Dhotra asked officials to promote the app as much as possible. He also lauded the efforts of various departments in the fight against coronavirus.
The statement quoted Dhotra as saying that the government has a “historic historical opportunity” to serve humanity and that it “should be fully utilized and every effort should be made to bring relief to the common man.”
Cure Bridge app uses a user’s location and Bluetooth data to tell if they are in a safe place. It tells users whether they have come in contact with someone who is positive for coronavirus.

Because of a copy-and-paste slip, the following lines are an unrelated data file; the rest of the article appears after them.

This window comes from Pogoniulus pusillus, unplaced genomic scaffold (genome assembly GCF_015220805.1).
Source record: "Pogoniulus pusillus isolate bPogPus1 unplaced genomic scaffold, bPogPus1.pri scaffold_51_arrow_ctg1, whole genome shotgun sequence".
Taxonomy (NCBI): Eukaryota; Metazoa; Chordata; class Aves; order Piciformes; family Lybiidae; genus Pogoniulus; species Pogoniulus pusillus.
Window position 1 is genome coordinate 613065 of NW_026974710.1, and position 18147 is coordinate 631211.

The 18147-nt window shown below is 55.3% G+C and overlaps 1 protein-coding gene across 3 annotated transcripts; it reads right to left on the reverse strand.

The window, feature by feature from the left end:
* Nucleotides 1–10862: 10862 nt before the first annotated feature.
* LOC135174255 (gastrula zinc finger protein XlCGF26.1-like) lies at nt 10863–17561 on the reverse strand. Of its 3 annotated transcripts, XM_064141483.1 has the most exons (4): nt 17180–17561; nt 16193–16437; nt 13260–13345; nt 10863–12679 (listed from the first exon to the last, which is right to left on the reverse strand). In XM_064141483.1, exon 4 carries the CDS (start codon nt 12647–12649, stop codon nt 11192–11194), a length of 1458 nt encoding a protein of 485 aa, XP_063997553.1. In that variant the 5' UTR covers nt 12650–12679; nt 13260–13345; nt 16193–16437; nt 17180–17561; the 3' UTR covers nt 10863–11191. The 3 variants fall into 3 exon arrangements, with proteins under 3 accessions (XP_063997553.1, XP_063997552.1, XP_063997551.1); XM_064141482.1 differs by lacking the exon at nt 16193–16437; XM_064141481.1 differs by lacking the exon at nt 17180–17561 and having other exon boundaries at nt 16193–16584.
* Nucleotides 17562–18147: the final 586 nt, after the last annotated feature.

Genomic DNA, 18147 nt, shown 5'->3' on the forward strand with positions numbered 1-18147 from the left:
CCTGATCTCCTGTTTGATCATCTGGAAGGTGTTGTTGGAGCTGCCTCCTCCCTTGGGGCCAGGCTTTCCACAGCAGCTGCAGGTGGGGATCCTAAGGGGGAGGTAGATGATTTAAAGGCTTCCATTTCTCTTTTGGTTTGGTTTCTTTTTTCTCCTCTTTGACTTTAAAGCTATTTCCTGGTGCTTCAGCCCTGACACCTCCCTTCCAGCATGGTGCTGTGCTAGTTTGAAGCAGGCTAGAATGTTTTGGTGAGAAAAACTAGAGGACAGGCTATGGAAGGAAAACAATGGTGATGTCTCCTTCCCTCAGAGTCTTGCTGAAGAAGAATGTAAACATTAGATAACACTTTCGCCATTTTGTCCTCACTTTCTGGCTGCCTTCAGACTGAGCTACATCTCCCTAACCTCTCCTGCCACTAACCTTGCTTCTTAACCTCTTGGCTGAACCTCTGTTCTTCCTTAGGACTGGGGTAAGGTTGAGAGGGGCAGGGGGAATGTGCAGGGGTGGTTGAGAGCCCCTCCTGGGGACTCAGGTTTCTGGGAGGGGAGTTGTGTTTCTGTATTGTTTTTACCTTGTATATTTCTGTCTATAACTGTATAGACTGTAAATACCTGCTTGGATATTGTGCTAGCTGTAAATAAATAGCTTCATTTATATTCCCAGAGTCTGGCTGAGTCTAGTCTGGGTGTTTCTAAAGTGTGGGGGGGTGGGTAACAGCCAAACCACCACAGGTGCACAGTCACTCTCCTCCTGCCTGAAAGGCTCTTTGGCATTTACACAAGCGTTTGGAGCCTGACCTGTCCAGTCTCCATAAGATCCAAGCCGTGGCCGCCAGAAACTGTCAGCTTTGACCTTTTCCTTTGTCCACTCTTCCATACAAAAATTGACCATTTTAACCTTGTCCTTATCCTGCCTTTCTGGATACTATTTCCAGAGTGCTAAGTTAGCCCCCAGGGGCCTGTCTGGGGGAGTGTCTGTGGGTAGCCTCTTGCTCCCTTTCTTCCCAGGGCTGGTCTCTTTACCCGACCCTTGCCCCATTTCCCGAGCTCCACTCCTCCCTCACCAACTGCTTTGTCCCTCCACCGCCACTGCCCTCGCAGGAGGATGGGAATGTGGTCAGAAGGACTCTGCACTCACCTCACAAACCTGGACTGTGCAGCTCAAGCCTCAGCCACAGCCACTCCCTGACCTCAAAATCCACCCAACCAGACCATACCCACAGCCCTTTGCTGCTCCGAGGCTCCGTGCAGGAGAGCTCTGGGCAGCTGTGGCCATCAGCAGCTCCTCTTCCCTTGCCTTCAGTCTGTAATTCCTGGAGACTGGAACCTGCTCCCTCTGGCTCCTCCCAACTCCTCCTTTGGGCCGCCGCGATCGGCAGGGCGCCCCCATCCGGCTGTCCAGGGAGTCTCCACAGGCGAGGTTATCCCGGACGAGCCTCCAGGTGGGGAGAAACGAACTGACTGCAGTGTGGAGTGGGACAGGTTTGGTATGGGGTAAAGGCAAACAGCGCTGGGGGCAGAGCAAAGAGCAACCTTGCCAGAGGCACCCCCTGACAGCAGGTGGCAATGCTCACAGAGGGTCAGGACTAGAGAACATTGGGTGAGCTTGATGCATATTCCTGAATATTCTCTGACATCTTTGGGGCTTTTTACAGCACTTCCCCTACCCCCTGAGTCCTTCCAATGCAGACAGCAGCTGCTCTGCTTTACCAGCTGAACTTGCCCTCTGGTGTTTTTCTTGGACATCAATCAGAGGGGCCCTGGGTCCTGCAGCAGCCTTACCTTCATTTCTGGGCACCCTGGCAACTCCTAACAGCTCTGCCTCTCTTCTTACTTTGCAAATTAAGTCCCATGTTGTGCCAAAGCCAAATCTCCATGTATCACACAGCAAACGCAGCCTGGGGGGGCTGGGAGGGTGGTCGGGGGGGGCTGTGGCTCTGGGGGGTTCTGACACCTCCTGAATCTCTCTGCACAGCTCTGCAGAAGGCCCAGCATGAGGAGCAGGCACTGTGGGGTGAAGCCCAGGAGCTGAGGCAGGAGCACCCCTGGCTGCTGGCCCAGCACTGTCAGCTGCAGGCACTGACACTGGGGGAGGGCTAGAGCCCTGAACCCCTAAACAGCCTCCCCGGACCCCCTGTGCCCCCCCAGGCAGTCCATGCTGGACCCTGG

But for some reason, the rapidly growing cure bridge app is raising concerns about users’ privacy. Software Freedom Law Center One (SFLC.in) Post Accordingly, the app collects sensitive personal data such as the user’s gender and travel information which is then stored in the cloud. SFLC.in shared the team, (translated) “The app continuously collects data on the registered user’s location and stores records of places where the user came in contact with other registered users.” The main concern here is that the cure bridge application also bans reverse engineering, meaning that prevents safety researchers from finding out what kind of privacy issues are involved. Even using GPS data Anxiety Huh.